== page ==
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Could This Chicago Teen Cure Colon Cancer Someday?

ASHBURN — Keven Stonewall likes to say “innovation doesn’t have an age,” which makes sense considering the 19-year-old could be on his way to curing colon cancer.

Working at a Rush University lab while still in high school, the Ashburn native revealed a critical age-related drawback in an experimental vaccine aimed at preventing colon cancer in mice.

A vaccine that could work on seniors is now being developed.

Stonewall “should be heralded for helping to develop more effective colon cancer treatments that will impact the elderly, the population that is most susceptible to colon cancer,” said Carl Ruby, the Rush University professor who operated the lab where Stonewall did his research. “He has all the tools. He will go far.”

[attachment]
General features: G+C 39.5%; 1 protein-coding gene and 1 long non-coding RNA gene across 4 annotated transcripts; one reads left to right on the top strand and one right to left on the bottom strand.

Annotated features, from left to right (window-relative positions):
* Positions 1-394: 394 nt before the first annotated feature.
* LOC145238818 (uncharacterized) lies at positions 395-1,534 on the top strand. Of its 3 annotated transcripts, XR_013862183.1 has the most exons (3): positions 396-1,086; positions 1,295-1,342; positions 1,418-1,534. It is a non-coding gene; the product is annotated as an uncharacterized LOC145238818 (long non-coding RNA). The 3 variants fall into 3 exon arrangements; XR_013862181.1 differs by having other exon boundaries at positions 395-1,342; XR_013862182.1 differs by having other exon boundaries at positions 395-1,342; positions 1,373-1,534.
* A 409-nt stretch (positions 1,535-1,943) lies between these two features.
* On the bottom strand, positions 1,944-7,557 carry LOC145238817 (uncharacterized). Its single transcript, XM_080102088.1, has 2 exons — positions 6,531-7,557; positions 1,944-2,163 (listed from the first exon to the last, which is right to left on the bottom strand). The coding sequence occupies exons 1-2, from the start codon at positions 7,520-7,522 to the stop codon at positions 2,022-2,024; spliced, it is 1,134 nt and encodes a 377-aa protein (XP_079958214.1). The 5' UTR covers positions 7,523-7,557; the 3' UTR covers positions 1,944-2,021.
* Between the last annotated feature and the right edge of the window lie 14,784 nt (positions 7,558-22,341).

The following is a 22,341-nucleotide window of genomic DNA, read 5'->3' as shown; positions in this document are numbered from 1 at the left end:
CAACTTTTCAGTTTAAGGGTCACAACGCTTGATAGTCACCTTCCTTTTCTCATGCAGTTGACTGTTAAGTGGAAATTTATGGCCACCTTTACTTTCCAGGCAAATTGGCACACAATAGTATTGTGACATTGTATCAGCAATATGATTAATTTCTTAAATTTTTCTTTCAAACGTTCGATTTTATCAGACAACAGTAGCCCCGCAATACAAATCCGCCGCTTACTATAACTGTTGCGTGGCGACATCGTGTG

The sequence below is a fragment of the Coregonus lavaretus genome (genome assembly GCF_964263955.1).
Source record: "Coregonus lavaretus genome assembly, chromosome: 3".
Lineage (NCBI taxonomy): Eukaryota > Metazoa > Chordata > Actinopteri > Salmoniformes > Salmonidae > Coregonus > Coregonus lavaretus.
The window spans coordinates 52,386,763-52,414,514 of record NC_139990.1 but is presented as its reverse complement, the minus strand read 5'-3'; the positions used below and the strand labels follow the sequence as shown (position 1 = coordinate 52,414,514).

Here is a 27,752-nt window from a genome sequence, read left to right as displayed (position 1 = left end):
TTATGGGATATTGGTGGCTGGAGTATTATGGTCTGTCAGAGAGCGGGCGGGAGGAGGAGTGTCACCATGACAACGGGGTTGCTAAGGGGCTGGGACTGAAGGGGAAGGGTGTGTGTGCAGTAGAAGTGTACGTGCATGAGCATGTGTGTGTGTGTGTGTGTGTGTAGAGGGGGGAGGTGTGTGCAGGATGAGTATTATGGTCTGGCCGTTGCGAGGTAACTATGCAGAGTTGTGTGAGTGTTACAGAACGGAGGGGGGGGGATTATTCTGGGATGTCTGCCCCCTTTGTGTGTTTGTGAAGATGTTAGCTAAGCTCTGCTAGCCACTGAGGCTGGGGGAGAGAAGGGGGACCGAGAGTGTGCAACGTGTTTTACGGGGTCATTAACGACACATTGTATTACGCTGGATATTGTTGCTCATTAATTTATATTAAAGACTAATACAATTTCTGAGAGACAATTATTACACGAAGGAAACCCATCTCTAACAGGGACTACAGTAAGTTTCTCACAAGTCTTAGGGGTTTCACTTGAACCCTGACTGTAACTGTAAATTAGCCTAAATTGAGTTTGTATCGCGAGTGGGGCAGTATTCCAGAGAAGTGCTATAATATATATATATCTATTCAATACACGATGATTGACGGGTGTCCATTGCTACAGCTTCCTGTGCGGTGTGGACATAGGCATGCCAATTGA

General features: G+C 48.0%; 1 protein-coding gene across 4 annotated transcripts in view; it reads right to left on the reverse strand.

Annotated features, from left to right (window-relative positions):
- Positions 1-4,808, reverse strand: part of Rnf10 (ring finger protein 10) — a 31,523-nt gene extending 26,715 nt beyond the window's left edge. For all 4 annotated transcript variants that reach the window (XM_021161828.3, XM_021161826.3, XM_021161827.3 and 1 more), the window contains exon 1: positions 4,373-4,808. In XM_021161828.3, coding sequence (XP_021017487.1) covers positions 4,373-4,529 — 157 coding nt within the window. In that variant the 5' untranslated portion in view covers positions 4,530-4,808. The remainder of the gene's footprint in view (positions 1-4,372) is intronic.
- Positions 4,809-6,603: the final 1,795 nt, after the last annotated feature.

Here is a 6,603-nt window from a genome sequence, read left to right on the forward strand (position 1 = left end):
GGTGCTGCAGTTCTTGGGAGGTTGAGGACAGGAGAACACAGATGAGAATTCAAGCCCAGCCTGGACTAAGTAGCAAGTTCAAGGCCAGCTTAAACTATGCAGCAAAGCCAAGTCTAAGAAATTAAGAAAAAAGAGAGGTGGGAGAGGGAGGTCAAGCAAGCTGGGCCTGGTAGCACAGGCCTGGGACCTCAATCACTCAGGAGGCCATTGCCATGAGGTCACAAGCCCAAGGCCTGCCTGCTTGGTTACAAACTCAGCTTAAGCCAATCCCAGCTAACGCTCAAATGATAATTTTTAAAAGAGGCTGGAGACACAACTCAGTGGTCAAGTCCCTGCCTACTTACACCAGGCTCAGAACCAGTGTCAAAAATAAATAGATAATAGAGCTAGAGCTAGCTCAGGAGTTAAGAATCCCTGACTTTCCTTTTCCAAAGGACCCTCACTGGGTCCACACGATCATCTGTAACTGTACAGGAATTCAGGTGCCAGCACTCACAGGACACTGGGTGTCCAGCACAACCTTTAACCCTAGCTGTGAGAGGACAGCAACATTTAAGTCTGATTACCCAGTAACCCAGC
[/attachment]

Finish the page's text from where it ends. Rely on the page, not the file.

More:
Stonewall has spent the last year at the University of Wisconsin in Madison, where he’s a rising sophomore and further researching a colon cancer vaccine that could eventually be tested on humans — and “possibly down the road eradicate colon cancer.”

“I am very passionate about doing colon cancer research,” Stonewall said. “If it works on humans, I would be overwhelmed. My whole life would flash in front of me.”

Seeing the Impact of Cancer

Stonewall’s love for science began during a fifth-grade science class at Chicago International Charter School’s Wrightwood campus, where he was immediately fascinated by looking at cells under a microscope. That Christmas, he received four microscopes as gifts.

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